Posts from ‘Collectible Automobile Magazine’

Jan
30
1987-88 Cadillac Fleetwood Sixty Special

1987 Cadillac Fleetwood Sixty Special

Cheap Wheels

by Don Sikora II

Note: The following story was excerpted from the June 2018 issue of Collectible Automobile magazine.

Our story starts with the 1985 Cadillac De Ville and Fleetwood. This pair followed up Caddy’s downsized 1977 volume models and introduced even smaller packages, unitized construction, and front-wheel drive. Then the 1987 model year brought a new model, though one with a historic Cadillac name: the Fleetwood Sixty Special. It was based on the front-drive Fleetwood sedan, and it’s our latest choice for Cheap Wheels.

Dec
31
1966 Ford Thunderbird

1966 Ford Thunderbird

Note: The following story was excerpted from the December 2005 issue of Collectible Automobile magazine.

In the decade or so since its 1955 introduction, the Ford Thunderbird came to attract a solid following from female motorists. Perhaps it’s no surprise, then, that the 1966 T-Bird convertible featured on these pages was intended to please a lady.

Dec
28
1959 Fiat Abarth 750 Zagato

1959 Fiat Abarth 750 Zagato

Note: The following story was excerpted from the June 2000 issue of Collectible Automobile magazine.

Throughout his professional life, Carlo Abarth (1908-1979) won acclaim for wringing great amounts of performance from cars with tiny engines. On occasion, these were cars of his own design. More often than not, though, his shops in Turin, Italy, founded in 1949, turned out vigorous vehicles that took as their starting points other manufacturers’ products.

Dec
26
1953 Kaiser Dragon

1953 Kaiser Dragon

Note: The following story was excerpted from the August 2011 issue of Collectible Automobile magazine.

Henry J. Kaiser was part of the consortium that completed the daunting task of building Hoover Dam more than two years ahead of schedule. No one had mass produced ships until Kaiser built World War II Liberty Ships in as little as five days. Perhaps, then, Henry could have been excused for thinking he could revolutionize car building as well. He must have soon realized that it was a bigger job than expected and that the men running Detroit were smarter than he gave them credit for being.

Dec
15
1947 Bentley Mark VI

1947 Bentley Mark VI Drophead Coupe

Note: The following story was excerpted from the April 2002 issue of Collectible Automobile magazine.

Bentleys were fast sport tourers—absolutely dependable, but loud. By 1931, when Bentley Motors went into receivership, its larger cars were competing with Rolls-Royce. In a surprise move, Rolls bought its English competitor to prevent future rivalry.

Nov
23
1951 Studebaker 2R6 Delivery Van, Des Moines Register Truck

1951 Studebaker 2R6 Delivery Van

Note: The following story was excerpted from the April 2007 issue of Collectible Automobile magazine.

There’s an old and very common expression for describing someone who finds himself mired in difficult circumstances. He’s said to be “up a creek without a paddle.” That almost literally describes the situation in which George Hamlin found himself when he first laid eyes on the vintage truck featured here.

Nov
21
1933 Twin Coach Bakery Truck

1933 Twin Coach Bakery Truck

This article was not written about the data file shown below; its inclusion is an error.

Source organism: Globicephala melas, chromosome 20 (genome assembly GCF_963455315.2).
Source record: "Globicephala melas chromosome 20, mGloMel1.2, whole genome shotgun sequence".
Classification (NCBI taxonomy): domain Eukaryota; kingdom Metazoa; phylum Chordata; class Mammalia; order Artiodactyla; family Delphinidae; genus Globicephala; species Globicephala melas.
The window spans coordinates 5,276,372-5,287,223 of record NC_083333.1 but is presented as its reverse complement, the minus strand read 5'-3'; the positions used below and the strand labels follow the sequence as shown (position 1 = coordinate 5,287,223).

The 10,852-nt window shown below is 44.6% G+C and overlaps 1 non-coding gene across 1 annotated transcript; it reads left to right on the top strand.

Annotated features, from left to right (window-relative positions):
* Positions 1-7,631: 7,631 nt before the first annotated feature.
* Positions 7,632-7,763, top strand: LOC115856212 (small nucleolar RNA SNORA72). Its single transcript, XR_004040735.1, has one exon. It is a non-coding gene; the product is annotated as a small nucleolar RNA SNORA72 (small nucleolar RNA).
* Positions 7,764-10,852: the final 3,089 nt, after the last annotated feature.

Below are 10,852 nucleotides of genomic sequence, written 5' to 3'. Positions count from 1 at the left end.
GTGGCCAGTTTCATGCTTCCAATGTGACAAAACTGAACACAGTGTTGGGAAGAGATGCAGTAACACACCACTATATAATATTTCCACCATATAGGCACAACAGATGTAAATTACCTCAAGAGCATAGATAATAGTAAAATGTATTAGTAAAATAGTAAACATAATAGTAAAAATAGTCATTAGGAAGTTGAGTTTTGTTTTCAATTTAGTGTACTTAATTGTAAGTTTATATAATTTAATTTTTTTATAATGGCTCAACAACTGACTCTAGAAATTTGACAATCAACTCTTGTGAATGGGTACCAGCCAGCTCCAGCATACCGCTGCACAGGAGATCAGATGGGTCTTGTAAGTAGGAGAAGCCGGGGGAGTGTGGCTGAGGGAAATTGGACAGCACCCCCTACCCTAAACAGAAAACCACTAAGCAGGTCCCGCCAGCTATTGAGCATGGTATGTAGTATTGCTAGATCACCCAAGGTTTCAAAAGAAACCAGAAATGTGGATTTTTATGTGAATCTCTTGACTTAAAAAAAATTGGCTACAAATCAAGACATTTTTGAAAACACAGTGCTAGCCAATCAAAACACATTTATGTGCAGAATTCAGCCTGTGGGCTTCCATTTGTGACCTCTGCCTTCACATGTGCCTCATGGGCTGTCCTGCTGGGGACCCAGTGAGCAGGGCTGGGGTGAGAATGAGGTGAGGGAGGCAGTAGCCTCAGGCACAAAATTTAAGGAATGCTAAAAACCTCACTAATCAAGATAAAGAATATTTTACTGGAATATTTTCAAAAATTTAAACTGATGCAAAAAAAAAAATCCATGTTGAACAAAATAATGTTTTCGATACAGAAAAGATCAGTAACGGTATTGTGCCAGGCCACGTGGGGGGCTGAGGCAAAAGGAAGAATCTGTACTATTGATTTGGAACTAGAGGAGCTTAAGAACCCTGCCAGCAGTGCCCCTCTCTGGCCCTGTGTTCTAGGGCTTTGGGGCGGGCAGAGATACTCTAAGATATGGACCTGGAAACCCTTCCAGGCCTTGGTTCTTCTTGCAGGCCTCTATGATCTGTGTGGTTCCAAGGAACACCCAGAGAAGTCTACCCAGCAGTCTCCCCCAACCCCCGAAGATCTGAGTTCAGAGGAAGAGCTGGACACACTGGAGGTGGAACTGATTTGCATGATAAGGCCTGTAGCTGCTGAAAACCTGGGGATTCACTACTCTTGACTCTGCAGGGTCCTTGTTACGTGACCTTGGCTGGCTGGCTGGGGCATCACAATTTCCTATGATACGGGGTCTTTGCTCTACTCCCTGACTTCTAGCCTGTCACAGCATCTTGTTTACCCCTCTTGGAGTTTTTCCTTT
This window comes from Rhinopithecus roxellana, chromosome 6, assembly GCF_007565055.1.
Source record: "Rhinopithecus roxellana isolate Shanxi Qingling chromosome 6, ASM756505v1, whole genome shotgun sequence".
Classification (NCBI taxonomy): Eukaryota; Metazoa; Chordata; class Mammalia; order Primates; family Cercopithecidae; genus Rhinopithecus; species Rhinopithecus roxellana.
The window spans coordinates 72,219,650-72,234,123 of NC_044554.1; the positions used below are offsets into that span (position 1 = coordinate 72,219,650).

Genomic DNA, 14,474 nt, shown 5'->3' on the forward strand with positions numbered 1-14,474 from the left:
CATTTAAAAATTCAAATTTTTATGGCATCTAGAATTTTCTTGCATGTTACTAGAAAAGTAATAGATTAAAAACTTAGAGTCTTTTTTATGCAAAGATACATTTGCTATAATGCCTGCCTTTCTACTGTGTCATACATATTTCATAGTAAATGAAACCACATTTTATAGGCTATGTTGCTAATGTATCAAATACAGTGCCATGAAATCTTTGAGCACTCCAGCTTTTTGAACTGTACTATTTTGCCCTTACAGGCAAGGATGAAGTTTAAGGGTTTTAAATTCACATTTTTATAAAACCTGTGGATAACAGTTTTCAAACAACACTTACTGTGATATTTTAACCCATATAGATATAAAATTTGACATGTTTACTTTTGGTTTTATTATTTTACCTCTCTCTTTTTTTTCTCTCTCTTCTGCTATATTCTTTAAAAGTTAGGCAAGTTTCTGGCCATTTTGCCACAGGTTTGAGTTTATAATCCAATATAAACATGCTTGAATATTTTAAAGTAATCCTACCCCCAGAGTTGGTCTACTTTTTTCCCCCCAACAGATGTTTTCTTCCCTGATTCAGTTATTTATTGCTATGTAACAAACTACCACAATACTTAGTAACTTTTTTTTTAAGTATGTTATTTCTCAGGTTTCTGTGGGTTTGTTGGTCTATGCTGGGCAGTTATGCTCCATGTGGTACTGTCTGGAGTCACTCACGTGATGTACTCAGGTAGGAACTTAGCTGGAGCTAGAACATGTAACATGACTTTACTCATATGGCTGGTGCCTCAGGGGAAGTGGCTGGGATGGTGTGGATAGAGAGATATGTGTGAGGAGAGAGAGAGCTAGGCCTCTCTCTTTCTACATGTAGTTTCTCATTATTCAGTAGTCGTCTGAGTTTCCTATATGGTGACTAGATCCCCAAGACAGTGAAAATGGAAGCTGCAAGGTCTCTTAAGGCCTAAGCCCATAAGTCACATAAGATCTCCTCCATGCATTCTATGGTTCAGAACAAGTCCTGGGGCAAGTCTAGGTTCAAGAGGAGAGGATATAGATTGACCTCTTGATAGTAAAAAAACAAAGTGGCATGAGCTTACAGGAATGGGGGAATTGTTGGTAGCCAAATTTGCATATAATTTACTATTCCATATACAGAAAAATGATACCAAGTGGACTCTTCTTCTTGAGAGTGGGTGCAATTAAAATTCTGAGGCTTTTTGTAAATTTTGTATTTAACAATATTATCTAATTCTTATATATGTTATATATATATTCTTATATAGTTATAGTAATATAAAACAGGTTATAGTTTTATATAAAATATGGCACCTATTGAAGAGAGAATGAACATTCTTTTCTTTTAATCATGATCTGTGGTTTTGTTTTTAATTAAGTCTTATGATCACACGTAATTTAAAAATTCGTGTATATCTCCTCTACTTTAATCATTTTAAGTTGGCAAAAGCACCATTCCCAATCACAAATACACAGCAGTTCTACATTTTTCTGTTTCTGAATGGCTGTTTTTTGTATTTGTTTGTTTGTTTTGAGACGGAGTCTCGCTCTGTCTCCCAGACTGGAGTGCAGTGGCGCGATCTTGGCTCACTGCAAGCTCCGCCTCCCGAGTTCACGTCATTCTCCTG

Note: The following story was excerpted from the August 2015 issue of Collectible Automobile magazine.

Long before gourmet food trucks began peddling high-end lunches and pricey cupcakes on city streets, Helms Bakery trucks were a common sight in Southern California. Starting in 1931, Helms delivered bread, doughnuts, pies, cookies, pastries, and other baked goods to people’s homes. Its products were not sold in stores. Indeed, the company’s slogan was “Daily at your door.” Customers could place a Helms placard in their window as a signal for the “Helmsman” to stop—or just flag down a truck as it passed by. Based in Culver City, the Helms Bakery fleet ranged as far north as Fresno and as far south as San Diego. It delivered its last loaf in 1969.

Oct
26
1950 Mack A20 Tow Truck

1950 Mack A20 Tow Truck

Note: The following story was excerpted from the August 2014 issue of Collectible Automobile magazine.

The B-series Mack trucks produced from 1953 to 1966 were one of the most familiar commercial-vehicle lines of the post-World War II era. However, this successful truck family begs the question: If that’s the “B” model, then what was “A”?

Oct
25
1937 Cadillac Series 75 Tour Bus

1937 Cadillac Series 75 Tour Bus

Note: The following story was excerpted from the April 2013 issue of Collectible Automobile magazine.

Yosemite National Park occupies 747,956 acres in east central California. It is home to natural wonders like imposing El Capitan, the world’s largest exposed granite mononlith; towering sequoia trees, some of which are thought to be thousands of years old; and breathtaking waterfalls fed by snowmelt. President Abraham Lincoln signed a bill in 1864 that granted the Yosemite Valley to the State of California as a natural preserve, an event seen as a precursor to the national parks movement. Noted naturalist John Muir was instrumental in Yosemite becoming established as a national park on October 1, 1890.

Oct
19

Collectible Automobile Magazine An international society of automotive historians has named Collectible Automobile® magazine—a companion publication to Consumer Guide® Automotive—the winner of its top award for the presentation of history in a periodical.

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